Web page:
Tarzan Triumphant

Chapter 26

The Last Knot is Tied

Edgar Rice Burroughs

LAFAYETTE SMITH and Lady Barbara had been mystified witnesses to the sudden transformation of the peaceful scene in the camp of Lord Passmore. All day the warriors had remained in readiness, as though expecting a summons; and when night fell they still waited.

Evidences of restlessness were apparent; and there was no singing and little laughter in the camp, as there had been before. The last that the two whites saw, as they retired for the night, were the little groups of plumed warriors squatting about their fires, their rifles ready to their hands; and they were asleep when the summons came and the sleek, black fighting men melted silently into the dark shadows of the forest, leaving only four of their number to guard the camp and the two guests.

When Lady Barbara emerged from her tent in the morning she was astonished to find the camp all but deserted. The boy who acted in the capacity of personal servant and cook for her and Smith was there and three other blacks. All were constantly armed; but their attitude toward her had not changed, and she felt only curiosity relative to the other altered conditions, so obvious at first glance, rather than apprehension.

When Smith joined her a few minutes later he was equally at a loss to understand the strange metamorphosis that had transformed the laughing, joking porters and askaris into painted warriors and sent them out into the night so surreptitiously, nor could they glean the slightest information from their boy, who, though still courteous and smiling, seemed by some strange trick of fate suddenly to have forgotten the very fair command of English that he had exhibited with evident pride on the previous day.

The long day dragged on until mid afternoon without sign of any change. Neither Lord Passmore nor the missing blacks returned, and the enigma was as baffling as before. The two whites, however, seemed to find much pleasure in one another’s company; and so, perhaps, the day passed more rapidly for them than it did for the four blacks, waiting and listening through the hot, drowsy hours.

But suddenly there was a change. Lady Barbara saw her boy rise and stand in an attitude of eager listening. “They come!” he said, in his own tongue, to his companions. Now they all stood and, though they may have expected only friends, their rifles were in readiness for enemies.

Gradually the sound of voices and of marching men became distinctly audible to the untrained ears of the two whites, and a little later they saw the head of a column filing through the forest toward them.

“Why there’s the ‘Gunner!’” exclaimed Lafayette Smith. “And Jezebel, too. How odd that they should be together.”

“With Tarzan of the Apes!” cried Lady Barbara. “He has saved them both.”

A slow smile touched the lips of the ape-man as he witnessed the reunion of Lady Barbara and Jezebel and that between Smith and the ‘Gunner’; and it broadened a little, when, after the first burst of greetings and explanations, Lady Barbara said, “It is unfortunate that our host, Lord Passmore, isn’t here.”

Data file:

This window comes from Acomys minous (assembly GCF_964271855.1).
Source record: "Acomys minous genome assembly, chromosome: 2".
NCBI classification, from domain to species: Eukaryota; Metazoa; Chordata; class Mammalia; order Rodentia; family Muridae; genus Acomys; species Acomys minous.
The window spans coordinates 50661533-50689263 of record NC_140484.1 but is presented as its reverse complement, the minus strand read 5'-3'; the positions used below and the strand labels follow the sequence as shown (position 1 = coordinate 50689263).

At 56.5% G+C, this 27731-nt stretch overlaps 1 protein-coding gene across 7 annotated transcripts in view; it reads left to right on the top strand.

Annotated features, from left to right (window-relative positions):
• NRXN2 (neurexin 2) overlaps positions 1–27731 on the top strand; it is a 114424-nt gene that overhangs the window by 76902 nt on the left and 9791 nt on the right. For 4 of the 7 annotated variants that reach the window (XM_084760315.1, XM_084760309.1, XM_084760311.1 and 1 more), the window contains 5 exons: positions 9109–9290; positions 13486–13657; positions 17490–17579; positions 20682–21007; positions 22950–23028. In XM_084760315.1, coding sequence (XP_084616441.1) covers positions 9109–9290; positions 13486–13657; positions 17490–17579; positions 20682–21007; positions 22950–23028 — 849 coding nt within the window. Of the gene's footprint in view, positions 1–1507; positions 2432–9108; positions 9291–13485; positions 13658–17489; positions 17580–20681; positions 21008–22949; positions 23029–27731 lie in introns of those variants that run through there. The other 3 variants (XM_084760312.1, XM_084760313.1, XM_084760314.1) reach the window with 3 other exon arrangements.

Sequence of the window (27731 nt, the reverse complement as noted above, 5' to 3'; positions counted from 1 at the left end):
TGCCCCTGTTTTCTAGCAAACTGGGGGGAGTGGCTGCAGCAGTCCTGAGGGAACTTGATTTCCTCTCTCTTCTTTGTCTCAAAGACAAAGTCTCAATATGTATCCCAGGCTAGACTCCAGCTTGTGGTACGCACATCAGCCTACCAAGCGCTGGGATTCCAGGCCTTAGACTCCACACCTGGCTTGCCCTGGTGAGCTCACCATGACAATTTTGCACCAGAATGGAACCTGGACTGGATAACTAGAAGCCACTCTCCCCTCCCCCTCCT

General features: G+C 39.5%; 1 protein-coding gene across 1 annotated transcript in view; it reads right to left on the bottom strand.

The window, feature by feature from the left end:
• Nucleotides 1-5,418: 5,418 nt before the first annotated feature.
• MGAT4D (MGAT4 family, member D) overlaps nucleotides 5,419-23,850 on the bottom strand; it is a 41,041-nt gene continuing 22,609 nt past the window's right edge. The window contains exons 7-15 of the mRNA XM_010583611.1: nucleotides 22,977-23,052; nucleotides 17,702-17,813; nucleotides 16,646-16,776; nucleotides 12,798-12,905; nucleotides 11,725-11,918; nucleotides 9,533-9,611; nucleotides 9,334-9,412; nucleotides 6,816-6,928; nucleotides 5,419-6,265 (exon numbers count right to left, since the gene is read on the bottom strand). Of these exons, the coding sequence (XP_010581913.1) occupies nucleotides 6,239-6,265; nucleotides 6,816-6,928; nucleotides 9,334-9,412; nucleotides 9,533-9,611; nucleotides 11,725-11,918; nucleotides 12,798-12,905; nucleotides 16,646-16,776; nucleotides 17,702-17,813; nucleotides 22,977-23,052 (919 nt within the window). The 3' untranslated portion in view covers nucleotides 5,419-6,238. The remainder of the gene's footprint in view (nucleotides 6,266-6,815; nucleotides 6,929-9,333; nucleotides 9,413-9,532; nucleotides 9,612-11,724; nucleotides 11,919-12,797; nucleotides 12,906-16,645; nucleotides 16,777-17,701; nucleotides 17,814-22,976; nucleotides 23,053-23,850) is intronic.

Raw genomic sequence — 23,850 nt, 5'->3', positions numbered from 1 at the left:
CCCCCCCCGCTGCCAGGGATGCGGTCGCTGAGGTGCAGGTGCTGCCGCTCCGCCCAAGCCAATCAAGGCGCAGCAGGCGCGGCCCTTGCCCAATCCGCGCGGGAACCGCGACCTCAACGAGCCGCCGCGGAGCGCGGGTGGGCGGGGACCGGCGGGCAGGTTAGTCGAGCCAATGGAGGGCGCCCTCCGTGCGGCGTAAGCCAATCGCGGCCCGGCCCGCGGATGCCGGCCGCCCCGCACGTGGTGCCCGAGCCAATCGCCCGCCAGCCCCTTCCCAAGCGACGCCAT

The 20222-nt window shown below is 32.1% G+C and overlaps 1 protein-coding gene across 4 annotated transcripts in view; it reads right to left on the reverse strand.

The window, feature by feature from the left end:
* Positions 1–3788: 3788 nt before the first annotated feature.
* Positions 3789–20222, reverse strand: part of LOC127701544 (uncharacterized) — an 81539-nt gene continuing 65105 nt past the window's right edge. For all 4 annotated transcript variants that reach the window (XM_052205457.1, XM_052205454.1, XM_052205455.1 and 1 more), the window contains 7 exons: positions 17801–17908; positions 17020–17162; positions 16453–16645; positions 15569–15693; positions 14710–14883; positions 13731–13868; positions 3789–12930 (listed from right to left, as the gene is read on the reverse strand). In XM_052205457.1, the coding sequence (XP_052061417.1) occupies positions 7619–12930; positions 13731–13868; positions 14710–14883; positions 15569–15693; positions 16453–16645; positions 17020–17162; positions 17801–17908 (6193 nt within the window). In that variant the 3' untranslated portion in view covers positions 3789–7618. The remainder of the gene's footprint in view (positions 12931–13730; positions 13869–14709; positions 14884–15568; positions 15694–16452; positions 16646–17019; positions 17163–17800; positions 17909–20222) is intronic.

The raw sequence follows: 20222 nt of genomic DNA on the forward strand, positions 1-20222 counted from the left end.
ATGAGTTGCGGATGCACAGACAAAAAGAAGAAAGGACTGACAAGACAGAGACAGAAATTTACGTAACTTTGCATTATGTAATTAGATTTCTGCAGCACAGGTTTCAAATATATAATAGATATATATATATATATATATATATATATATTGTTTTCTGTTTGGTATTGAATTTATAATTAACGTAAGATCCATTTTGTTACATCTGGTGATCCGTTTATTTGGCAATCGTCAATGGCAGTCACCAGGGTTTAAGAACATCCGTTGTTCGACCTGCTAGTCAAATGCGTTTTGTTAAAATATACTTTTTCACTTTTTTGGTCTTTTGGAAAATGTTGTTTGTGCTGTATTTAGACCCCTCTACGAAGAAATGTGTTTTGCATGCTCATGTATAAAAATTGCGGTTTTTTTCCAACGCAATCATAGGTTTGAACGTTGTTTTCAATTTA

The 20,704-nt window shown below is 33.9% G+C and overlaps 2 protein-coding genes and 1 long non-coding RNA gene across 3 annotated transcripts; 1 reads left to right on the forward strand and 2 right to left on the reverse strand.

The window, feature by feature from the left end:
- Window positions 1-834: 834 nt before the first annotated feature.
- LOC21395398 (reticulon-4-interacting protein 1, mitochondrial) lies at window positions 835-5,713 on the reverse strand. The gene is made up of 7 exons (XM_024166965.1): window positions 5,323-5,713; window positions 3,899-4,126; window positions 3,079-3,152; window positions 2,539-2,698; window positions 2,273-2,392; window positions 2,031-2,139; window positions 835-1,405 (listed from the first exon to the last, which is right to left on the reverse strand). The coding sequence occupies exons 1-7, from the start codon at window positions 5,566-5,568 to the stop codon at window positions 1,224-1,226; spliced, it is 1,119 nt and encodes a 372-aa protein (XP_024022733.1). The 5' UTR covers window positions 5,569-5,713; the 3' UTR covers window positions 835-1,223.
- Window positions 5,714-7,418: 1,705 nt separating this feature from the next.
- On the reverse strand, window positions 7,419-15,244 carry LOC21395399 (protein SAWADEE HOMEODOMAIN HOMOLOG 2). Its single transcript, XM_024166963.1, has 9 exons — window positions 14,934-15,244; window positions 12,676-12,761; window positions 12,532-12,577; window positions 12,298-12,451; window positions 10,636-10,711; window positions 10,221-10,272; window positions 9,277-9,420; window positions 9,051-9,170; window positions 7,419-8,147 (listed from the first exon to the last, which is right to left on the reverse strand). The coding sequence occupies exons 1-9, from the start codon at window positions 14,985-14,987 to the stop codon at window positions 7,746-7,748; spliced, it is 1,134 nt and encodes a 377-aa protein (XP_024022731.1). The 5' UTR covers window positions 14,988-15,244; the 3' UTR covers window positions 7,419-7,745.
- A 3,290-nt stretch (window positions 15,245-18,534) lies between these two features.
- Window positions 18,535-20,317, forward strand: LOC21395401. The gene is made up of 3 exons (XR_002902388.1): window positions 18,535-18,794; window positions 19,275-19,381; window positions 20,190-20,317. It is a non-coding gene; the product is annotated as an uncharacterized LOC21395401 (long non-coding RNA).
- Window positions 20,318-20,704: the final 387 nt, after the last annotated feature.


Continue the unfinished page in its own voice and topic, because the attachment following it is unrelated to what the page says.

“He is,” said the ape-man.

“Where?” demanded Lafayette Smith, looking about the camp.

“I am ‘Lord Passmore,” said Tarzan.

“You?” exclaimed Lady Barbara.

“Yes. I assumed this role when I came north to investigate the rumors I had heard concerning Capietro and his band, believing that they not only would suspect no danger, but hoping, also, that they would seek to attack and plunder my safari as they have those of others.”

“Geeze,” said the ‘Gunner.’ “What a jolt they would of got!”

“That is why we never saw ‘Lord Passmore,” said Lady Barbara, laughing. “I thought him a most elusive host.”

“The first night I left you here,” explained Tarzan, “I walked into the jungle until I was out of sight, and then I came back from another direction and entered my tent from the rear. I slept there all night. The next morning, early, I left in search of your friends—and was captured myself. But everything has worked out well, and if you have no other immediate plans I hope that you will accompany me back to my home and remain a while as my guests while you recover from the rather rough experiences Africa has afforded you. Or, perhaps,” he added, “Professor Smith and his friend wish to continue their geological investigations.”

“I, ah, well, you see,” stammered Lafayette Smith; “I have about decided to abandon my work in Africa and devote my life to the geology of England. We, or, er—you see, Lady Barbara—”

“I am going to take him back to England and teach him to shoot before I let him return to Africa. Possibly we shall come back later, though.”

“And you, Patrick,” asked Tarzan, “are you remaining to hunt, perhaps?”

“Nix, mister,” said Danny, emphatically, “We’re goin’ to California and buy a garage and filling station.”

“We?” queried Lady Barbara.

“Sure,” said the ‘Gunner’; “me and Jez.”

“Really?” exclaimed Lady Barbara. “Is he in earnest, Jezebel?”

“Oke, kid—isn’t it ripping?” replied the golden one.


Tarzan Triumphant - Contents

Back    |    Words Home    |    Edgar Rice Burroughs Home    |    Site Info.    |    Feedback